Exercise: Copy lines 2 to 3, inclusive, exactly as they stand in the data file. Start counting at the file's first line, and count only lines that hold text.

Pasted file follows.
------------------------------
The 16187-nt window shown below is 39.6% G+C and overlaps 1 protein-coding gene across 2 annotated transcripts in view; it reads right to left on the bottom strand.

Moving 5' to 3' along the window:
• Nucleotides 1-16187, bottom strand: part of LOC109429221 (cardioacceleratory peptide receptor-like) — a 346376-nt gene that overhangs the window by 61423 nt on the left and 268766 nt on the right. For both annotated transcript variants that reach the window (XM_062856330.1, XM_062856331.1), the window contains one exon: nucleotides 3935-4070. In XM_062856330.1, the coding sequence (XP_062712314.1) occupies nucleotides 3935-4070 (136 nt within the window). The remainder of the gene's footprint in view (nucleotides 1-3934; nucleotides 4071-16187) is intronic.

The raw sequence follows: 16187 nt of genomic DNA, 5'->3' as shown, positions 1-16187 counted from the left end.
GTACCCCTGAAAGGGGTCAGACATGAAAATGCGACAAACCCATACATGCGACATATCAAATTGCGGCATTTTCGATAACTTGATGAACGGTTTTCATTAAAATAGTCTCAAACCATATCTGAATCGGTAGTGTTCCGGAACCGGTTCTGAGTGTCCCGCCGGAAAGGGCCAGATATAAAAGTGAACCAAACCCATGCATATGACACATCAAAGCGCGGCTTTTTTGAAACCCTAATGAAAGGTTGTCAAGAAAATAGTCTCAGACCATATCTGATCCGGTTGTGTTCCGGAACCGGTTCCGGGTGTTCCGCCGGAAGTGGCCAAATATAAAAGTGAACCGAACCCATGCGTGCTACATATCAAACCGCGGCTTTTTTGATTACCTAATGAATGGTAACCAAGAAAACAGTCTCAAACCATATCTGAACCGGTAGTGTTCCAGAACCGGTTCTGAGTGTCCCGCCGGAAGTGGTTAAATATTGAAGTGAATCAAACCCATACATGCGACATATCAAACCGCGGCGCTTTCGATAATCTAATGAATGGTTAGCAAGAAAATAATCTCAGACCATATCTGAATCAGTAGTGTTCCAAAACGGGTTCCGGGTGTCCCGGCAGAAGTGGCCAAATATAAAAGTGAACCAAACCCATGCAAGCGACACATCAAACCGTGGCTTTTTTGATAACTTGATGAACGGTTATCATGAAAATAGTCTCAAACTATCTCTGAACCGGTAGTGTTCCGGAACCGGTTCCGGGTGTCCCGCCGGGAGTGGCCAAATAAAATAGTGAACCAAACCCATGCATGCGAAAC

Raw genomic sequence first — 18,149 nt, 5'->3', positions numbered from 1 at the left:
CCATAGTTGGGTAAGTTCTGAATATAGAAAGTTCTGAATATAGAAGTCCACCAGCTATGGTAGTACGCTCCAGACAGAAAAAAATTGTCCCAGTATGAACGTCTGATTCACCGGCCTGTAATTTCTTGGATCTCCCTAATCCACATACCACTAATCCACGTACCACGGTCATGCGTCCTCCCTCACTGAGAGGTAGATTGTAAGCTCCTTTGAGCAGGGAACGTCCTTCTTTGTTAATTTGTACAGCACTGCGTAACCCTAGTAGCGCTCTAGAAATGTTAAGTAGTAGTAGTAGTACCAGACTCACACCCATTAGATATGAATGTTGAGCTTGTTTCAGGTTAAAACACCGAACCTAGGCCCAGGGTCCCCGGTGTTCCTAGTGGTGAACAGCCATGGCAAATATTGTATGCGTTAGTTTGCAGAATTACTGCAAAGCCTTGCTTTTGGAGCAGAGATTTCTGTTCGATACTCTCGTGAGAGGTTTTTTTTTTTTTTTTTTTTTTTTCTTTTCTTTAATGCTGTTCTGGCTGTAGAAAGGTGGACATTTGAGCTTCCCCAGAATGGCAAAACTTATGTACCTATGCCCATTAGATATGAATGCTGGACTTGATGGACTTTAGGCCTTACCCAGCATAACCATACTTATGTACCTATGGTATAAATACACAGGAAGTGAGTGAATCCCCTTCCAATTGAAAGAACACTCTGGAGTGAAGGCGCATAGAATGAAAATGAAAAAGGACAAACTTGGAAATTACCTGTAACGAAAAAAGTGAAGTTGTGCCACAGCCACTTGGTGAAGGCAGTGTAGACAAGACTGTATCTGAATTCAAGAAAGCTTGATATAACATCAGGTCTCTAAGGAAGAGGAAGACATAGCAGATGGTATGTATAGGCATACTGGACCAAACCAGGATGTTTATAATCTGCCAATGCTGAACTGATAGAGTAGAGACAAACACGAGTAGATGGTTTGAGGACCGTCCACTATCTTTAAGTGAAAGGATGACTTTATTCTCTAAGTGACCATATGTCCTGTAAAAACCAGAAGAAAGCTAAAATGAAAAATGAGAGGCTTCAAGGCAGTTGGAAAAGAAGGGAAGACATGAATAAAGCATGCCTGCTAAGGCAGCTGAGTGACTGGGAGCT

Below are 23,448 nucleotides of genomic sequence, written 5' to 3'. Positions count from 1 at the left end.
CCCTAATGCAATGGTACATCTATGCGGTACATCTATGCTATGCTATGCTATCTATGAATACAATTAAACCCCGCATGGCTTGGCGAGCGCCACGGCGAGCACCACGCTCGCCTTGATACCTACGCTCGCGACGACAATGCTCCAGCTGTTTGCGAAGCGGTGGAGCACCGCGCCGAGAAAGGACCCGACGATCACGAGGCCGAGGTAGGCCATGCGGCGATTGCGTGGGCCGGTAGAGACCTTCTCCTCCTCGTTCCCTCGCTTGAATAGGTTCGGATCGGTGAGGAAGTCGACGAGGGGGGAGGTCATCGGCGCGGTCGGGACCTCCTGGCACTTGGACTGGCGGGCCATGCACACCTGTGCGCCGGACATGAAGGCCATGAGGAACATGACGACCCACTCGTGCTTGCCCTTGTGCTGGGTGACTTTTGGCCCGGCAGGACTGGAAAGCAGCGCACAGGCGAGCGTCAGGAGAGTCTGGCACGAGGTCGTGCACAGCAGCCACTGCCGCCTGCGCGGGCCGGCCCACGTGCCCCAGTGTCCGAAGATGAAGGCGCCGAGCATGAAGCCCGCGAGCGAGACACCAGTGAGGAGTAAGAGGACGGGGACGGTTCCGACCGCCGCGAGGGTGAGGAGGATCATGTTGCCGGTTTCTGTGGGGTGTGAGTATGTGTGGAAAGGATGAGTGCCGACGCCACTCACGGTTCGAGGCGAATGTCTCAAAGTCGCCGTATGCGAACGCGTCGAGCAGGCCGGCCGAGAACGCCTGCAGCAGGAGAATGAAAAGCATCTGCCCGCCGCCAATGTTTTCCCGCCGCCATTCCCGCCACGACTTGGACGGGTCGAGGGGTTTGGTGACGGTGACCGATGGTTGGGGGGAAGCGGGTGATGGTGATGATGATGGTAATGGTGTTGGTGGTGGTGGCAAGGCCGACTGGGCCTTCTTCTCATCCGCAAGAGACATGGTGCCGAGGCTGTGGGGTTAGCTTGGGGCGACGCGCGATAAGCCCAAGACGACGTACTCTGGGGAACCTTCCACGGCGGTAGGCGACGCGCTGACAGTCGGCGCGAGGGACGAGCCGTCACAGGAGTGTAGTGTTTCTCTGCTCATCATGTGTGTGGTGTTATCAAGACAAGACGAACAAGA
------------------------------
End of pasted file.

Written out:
Moving 5' to 3' along the window:
• Nucleotides 1-16187, bottom strand: part of LOC109429221 (cardioacceleratory peptide receptor-like) — a 346376-nt gene that overhangs the window by 61423 nt on the left and 268766 nt on the right. For both annotated transcript variants that reach the window (XM_062856330.1, XM_062856331.1), the window contains one exon: nucleotides 3935-4070. In XM_062856330.1, the coding sequence (XP_062712314.1) occupies nucleotides 3935-4070 (136 nt within the window). The remainder of the gene's footprint in view (nucleotides 1-3934; nucleotides 4071-16187) is intronic.